SPEAK: How to Ask for Help, Raise Your Ghosts, and Make a Family

By Megan and Shannon Kurashige

January 1, 2020, PUBLISHED BY IN DANCE
Two female dancers on stage, one is laying on a bench

Photo by RJ Muna

When we were growing up, we went to Hawaii nearly every summer. Our parents grew up on the island of Kauai, as did their parents. Our family has been in Hawaii for a while and it’s not until you get to our great- and great-great-grandparents’ generations that people start arriving from Japan.

People always tell us that it must be a nice place to have family. And it is. It’s a beautiful, culturally varied, genuinely paradisiacal place. To us, it also feels very much like the family home and when we were kids, we didn’t appreciate it as anything other than ordinary. Even the parts of it that are genuinely magical were just what we did in between visiting grandmas and grandpas, cleaning relatives’ houses, and getting fed by an endless sequence of aunties and uncles.

One of these magical and underappreciated things was bon dances. Bon dances are part of the Japanese and Japanese-American tradition of Obon, a summertime ritual of honoring the spirits of your ancestors. In Hawaii, a big part of Obon is a three-month-long season of bon dances, glorious nighttime gatherings that bring together people—locals and tourists of all kinds of beliefs and backgrounds—with music, food, and communal dancing. Many of our childhood summers were spent going to bon dances where we would hear our great-uncle sing, dance alongside our great-aunt, and absolutely take for granted the way that bon dances get people who don’t dance to move together like it’s the most normal thing in the world.

A few years ago, our aunt took us to a bon dance at an assisted living facility for seniors with memory loss. They set the dance up in the parking lot, around a big tree hung with paper lanterns. Musicians played flutes and drums and sang, caretakers pushed the seniors in their wheelchairs in a circle around the tree, and the seniors (some of whom can’t remember their names or who their family members are) lifted their hands and moved them through the gestures of the dances.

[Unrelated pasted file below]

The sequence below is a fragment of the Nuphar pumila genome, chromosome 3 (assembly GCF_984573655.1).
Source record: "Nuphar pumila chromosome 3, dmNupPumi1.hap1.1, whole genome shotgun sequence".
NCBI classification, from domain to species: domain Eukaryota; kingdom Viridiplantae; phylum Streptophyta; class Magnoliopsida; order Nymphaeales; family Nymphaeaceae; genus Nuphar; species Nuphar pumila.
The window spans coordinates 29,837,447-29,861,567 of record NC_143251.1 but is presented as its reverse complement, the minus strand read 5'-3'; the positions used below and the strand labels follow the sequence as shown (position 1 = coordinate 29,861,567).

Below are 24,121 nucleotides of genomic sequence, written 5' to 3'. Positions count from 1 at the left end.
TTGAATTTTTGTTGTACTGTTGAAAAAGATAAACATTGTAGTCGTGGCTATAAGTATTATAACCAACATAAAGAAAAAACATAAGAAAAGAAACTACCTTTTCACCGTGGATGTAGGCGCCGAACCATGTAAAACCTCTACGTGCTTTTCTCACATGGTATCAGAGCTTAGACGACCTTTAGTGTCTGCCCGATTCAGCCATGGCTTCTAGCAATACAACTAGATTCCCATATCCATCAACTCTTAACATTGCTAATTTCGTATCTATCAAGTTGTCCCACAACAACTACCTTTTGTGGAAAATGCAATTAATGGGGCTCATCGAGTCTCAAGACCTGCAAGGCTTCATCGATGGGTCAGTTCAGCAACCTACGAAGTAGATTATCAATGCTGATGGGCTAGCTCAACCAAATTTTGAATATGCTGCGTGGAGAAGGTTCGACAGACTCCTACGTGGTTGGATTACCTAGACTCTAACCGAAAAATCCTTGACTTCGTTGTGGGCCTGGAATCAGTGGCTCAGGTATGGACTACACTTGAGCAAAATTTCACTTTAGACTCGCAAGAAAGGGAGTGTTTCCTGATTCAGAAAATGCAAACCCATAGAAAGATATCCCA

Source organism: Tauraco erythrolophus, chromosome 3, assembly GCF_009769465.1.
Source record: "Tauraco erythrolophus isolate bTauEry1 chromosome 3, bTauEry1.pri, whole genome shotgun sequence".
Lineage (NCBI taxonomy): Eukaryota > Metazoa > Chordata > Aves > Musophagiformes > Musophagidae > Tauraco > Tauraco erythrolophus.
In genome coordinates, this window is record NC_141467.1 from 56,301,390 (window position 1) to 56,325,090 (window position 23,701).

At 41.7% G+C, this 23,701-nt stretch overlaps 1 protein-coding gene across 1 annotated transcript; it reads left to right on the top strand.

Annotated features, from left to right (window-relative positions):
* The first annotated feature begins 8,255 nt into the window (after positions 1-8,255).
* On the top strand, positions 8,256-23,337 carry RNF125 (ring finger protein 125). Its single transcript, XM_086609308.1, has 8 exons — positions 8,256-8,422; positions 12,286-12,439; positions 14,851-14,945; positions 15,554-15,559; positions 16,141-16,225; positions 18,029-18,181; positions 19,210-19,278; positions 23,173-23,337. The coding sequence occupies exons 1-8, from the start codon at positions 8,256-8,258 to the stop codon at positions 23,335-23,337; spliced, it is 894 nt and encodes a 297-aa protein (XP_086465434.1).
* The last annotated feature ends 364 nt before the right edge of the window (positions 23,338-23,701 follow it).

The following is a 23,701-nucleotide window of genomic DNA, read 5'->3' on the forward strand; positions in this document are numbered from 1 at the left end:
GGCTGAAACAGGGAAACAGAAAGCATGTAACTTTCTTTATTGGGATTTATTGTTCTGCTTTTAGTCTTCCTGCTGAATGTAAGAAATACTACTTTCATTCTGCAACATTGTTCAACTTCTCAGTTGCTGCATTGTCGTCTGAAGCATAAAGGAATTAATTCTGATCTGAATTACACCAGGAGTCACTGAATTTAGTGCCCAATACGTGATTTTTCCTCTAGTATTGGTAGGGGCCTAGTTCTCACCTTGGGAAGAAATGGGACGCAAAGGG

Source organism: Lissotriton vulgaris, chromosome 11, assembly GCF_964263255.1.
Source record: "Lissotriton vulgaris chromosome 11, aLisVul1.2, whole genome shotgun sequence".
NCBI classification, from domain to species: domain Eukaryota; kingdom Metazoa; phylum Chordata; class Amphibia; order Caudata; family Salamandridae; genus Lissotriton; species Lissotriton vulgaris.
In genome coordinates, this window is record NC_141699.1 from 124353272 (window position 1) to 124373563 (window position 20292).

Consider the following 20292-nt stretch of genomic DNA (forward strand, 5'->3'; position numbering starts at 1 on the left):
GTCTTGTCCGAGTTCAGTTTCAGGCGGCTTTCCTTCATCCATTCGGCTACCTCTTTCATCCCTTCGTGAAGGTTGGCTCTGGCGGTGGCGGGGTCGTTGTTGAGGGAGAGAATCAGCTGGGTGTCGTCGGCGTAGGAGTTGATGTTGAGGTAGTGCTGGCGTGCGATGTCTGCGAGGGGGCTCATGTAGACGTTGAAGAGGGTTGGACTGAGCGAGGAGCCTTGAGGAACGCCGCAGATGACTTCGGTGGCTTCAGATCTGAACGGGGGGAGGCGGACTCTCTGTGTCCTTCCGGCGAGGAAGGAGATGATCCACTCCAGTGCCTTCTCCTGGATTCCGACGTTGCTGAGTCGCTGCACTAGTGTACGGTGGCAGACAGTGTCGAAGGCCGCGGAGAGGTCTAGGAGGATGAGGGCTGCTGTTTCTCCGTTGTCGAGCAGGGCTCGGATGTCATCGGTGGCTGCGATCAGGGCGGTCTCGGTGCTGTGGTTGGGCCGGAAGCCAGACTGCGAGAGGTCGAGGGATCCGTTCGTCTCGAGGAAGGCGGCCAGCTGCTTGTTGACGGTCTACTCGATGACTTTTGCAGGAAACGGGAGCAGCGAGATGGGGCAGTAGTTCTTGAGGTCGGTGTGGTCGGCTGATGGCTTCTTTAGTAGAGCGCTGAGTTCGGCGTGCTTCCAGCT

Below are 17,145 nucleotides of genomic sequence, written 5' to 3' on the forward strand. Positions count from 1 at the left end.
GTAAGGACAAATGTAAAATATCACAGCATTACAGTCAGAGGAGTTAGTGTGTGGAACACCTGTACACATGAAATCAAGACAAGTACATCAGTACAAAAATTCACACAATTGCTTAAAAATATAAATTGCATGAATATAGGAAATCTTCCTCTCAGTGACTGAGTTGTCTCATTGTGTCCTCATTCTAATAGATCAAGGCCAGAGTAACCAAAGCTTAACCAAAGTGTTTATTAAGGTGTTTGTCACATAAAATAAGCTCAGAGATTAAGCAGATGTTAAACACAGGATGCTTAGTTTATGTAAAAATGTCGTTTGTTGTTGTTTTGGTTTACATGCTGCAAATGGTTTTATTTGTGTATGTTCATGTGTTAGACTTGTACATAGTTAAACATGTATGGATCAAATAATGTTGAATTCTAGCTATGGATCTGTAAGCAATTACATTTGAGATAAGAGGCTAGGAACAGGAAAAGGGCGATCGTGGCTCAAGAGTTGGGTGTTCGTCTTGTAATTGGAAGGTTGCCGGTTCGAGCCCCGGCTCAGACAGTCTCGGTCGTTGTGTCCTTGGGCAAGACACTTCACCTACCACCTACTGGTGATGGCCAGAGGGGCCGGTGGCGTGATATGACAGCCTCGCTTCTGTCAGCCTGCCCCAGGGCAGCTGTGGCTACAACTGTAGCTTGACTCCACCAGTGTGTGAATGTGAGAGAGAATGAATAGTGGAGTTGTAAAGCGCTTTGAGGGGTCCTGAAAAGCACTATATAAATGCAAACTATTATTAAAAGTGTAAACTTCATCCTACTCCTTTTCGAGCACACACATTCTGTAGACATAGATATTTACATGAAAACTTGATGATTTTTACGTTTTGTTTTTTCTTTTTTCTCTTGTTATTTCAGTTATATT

We burst into tears, struck hard by the beauty and wisdom of this act of remembrance through dance, something so familiar that we hadn’t fully understood its power before. By the time we were walking to the car, we were talking about making a piece for Sharp & Fine that would attempt to explore this strange resurrection of feeling and memory.

Several years later, when we were ready to start making that piece, three things happened.

The first thing:
In 2018, the San Francisco Conservatory of Dance closed. We are both alumni of the Conservatory and it had become our artistic home and family, in both philosophical and practical ways. Philosophically, the training and mentorship we received there are what made us want to choreograph in the first place. Practically, it gave us many of the resources that we needed to do so: like-minded collaborators and the gift of enormous amounts of time and space to experiment, fail, and discover in. When the Conservatory closed, we felt unmoored. We had never made a piece without a home to create it in. We realize that this was a very privileged position to be coming from, but (as every choreographer in the Bay Area knows) making work without a space is a daunting and expensive challenge.

The second thing:
We received some very good advice. Wendy Rein and Ryan Smith (co-founders of RAWdance and two incredibly savvy and generous builders of community) told us that we should never be afraid to ask for more help. They pointed out that there are always people who will want to help, if you can ask clearly and it is within their power to do so. Asking for help can be an exciting necessity, a way of bringing more people into the work so you are creating it together instead of facing it alone.